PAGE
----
The recently published UN Green Economy Report points out that the greening of tourism, which involves significant investment in efficiency  improvements in energy, water and waste systems, would stimulate job creation, especially in poorer communities, with increased local hiring and sourcing, and have a positive spill-over effect on other areas of the economy. The direct economic contribution of tourism to local communities would also increase; maximizing the amount of tourist spending that is retained by the local economy.

World Tourism Day in India
 Coinciding with the World Tourism Day the Ministry of Tourism is launching a new campaign titled “777 days of Incredible Indian Himalaya” aimed at attracting both the national and international travellers. 

The campaign is an endeavour to make Indian Himalayas into a 365-day destination for the travellers.  The campaign will attract more international travellers to India during the lean summer months and make India a year round destination.  Himalayan tourism offers opportunities to the travellers round the year. In the winters, Himalayas offer a great variety of adventure sports such as Skiing.  Tourists can also enjoy the scenic beauty of the snow-clad Himalayas.  

In summers, tourists can enjoy expeditions in the Himalayas, White Water Rafting and also adventure sports such as Mountain Trekking and Skiing.  They can also enjoy the scenic beauty of the attractive Flora and Fauna all around them.  The Himalaya are also of great relevance for the Buddhist tourist on account of peace and serenity they offer.  The Himalayas offer hues and colours of variety of shades giving a unique experience.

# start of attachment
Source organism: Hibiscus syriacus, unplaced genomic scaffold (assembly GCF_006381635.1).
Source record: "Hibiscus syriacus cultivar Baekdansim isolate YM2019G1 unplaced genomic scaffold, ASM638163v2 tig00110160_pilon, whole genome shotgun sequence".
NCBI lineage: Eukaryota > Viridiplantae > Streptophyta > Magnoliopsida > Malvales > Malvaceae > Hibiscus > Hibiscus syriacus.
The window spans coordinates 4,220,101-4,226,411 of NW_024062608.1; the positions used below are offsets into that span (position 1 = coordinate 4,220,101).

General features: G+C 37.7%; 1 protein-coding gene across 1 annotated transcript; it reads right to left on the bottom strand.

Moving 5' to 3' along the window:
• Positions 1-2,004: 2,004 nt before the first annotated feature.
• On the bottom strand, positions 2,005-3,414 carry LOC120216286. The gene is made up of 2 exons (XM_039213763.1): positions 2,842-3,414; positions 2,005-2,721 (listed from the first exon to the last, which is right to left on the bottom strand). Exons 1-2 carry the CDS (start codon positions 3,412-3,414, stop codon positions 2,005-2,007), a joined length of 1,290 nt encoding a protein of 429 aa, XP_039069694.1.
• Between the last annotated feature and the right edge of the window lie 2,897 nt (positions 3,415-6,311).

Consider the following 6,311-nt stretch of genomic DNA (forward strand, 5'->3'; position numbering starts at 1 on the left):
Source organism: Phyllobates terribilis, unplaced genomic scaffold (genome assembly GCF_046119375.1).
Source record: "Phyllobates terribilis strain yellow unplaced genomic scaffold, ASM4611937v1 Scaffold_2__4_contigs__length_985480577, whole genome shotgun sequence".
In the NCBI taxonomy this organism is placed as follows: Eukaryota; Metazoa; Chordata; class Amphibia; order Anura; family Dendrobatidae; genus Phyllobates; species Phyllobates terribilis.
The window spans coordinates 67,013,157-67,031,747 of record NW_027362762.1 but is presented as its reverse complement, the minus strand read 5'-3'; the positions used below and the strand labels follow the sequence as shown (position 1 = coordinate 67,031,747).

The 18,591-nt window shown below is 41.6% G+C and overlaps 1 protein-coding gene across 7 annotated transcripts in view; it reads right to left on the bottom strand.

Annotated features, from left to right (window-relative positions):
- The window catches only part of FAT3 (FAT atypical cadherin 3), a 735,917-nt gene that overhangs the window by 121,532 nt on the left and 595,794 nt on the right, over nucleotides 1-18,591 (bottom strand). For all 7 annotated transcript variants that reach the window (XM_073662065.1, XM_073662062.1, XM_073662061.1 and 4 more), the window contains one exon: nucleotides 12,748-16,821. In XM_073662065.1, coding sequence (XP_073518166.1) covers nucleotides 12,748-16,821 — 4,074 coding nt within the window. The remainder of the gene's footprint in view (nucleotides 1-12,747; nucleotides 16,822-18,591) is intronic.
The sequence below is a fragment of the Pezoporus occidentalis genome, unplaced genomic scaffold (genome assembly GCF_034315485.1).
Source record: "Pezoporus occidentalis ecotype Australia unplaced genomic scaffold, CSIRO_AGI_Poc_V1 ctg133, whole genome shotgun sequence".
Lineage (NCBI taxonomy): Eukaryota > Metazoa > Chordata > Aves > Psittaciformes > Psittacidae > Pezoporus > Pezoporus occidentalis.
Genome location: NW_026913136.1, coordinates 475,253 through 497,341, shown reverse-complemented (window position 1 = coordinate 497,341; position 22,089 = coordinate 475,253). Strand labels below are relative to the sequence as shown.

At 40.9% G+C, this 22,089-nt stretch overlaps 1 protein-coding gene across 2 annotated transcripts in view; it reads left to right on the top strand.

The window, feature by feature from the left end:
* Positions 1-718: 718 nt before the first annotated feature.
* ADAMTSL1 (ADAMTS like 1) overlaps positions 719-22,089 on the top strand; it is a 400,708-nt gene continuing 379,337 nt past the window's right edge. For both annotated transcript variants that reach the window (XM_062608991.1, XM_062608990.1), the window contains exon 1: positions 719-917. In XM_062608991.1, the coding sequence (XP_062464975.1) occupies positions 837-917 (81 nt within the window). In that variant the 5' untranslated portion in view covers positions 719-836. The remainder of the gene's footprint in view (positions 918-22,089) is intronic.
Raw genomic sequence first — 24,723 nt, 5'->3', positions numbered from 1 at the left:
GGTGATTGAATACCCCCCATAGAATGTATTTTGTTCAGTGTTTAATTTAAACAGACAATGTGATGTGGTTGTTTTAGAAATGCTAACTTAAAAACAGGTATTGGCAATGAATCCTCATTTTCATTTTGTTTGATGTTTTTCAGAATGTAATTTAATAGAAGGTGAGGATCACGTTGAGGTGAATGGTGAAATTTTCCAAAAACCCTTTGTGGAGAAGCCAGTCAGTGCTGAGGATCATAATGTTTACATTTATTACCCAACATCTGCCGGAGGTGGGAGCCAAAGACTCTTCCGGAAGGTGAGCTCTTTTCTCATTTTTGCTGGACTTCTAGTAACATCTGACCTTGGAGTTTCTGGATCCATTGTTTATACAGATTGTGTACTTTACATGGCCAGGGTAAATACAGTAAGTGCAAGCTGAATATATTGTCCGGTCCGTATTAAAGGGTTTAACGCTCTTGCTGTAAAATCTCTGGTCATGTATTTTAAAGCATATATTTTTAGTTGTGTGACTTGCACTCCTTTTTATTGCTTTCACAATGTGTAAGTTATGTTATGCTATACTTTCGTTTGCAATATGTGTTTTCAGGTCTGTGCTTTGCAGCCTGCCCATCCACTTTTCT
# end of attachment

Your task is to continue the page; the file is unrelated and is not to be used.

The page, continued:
A number of activities have been flagged off on World Tourism Day to ensure that responsible, green tourism is promoted at all levels. In the historic city of Madurai inTamilnadu, a programme to raise awareness about the historical structures and the tourism potential of the district is also planned. About 200 students from the tourism department of various colleges were taken on a heritage walk to mark the occasion. They were taken to 10 historical places across the city. The walk began at the historical Meenakshi AmmanTemple and concluded at the magnificent Thirumalai Naicker Mahal.    

Assocham, the prominent association of Chambers of Commerce has recently assessed that tourism has achieved a compounded annual growth rate (CAGR) of about 13 per cent.  At this rate, it is estimated that the nation’s foreign exchange earnings from the tourism sector are likely to reach US $26 billion in 2015 from the current level of about $20 billion.

The arrival of foreign tourists in India is likely to cross the 80 lakh mark by 2015 from the current level of about 70 lakh, says an analysis of international tourist receipts and foreign tourist arrival in India conducted by Assocham.            

            The analysis also points out five states, including Tamilnadu, Maharashtra,  Delhi, Uttar Pradesh (UP) and Rajasthan are top five destinations attracting maximum number of foreign tourists. They collectively account for 70 per cent of the total number of foreign tourists visiting India.

History of World Tourism Day
 Since 1980, the United Nation World Tourism Organisation has celebrated World Tourism Day on September 27. This date was chosen as on that day in 1970, the Statutes of the UNWTO were adopted. The adoption of these Statutes is considered a milestone in global tourism. The purpose of this day is to raise awareness on the role of tourism within the international community and to bring to light how it affects social, cultural, political and economic values worldwide.